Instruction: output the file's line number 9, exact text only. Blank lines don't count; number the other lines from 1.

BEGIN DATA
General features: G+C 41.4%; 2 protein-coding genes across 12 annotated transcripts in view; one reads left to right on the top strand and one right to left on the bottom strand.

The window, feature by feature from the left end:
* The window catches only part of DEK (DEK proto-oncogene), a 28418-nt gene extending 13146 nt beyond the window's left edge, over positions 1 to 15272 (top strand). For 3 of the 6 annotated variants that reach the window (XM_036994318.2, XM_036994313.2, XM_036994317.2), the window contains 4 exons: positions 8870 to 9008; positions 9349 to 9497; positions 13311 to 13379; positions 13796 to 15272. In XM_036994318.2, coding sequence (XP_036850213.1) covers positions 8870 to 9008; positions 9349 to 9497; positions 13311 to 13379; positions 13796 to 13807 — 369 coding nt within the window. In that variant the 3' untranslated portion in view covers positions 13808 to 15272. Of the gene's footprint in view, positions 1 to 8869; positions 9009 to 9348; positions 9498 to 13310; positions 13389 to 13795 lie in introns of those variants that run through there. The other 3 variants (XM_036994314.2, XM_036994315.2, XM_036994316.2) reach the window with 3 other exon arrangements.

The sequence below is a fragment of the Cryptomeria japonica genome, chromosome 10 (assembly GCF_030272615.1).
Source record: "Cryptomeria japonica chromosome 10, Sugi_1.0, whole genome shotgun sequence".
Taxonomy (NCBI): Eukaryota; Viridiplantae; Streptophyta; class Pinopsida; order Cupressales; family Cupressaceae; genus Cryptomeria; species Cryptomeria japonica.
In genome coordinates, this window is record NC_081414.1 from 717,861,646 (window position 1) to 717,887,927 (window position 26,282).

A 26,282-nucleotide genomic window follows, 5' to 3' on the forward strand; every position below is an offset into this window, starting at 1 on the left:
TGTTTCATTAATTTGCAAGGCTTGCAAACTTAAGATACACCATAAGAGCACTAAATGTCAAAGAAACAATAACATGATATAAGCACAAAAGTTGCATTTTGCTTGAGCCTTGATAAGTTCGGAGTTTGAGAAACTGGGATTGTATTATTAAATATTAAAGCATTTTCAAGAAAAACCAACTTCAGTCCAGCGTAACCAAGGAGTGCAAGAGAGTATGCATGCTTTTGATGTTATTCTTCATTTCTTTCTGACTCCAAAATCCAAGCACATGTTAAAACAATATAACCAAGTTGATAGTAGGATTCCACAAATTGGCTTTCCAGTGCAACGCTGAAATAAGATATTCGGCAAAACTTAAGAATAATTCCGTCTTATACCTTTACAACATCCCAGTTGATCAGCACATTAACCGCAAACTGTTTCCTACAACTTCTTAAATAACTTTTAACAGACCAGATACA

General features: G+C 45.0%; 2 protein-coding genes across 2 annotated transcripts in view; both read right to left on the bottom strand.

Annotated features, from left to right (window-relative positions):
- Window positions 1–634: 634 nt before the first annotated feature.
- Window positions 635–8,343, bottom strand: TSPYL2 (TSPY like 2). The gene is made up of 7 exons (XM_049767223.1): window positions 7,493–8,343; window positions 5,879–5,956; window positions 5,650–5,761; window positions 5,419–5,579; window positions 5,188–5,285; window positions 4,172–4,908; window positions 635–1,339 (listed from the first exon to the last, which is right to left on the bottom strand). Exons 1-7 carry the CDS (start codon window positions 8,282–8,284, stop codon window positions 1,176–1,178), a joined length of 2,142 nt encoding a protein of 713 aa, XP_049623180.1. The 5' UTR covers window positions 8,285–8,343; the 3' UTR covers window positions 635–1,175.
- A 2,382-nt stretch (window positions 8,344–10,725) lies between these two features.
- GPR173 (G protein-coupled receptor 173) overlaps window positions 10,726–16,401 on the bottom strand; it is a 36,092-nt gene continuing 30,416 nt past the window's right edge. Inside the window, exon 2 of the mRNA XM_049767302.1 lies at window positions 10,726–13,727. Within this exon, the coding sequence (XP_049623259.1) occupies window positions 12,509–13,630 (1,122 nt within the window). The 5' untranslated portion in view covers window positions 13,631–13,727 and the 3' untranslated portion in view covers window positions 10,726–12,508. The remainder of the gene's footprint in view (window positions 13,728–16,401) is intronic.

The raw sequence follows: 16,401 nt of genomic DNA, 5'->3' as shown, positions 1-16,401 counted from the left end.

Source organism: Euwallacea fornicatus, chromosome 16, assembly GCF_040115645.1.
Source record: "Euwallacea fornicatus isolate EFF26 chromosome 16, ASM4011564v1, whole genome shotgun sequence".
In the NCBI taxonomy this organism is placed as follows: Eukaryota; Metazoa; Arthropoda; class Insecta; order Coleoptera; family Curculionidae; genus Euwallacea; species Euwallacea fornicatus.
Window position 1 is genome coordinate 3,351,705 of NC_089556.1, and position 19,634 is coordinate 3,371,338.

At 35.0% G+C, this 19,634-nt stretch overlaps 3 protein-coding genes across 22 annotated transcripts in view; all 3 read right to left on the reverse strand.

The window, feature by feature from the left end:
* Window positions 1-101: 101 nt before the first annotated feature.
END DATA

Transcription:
TGTTTCATTAATTTGCAAGGCTTGCAAACTTAAGATACACCATAAGAGCACTAAATGTCAAAGAAACAATAACATGATATAAGCACAAAAGTTGCATTTTGCTTGAGCCTTGATAAGTTCGGAGTTTGAGAAACTGGGATTGTATTATTAAATATTAAAGCATTTTCAAGAAAAACCAACTTCAGTCCAGCGTAACCAAGGAGTGCAAGAGAGTATGCATGCTTTTGATGTTATTCTTCATTTCTTTCTGACTCCAAAATCCAAGCACATGTTAAAACAATATAACCAAGTTGATAGTAGGATTCCACAAATTGGCTTTCCAGTGCAACGCTGAAATAAGATATTCGGCAAAACTTAAGAATAATTCCGTCTTATACCTTTACAACATCCCAGTTGATCAGCACATTAACCGCAAACTGTTTCCTACAACTTCTTAAATAACTTTTAACAGACCAGATACA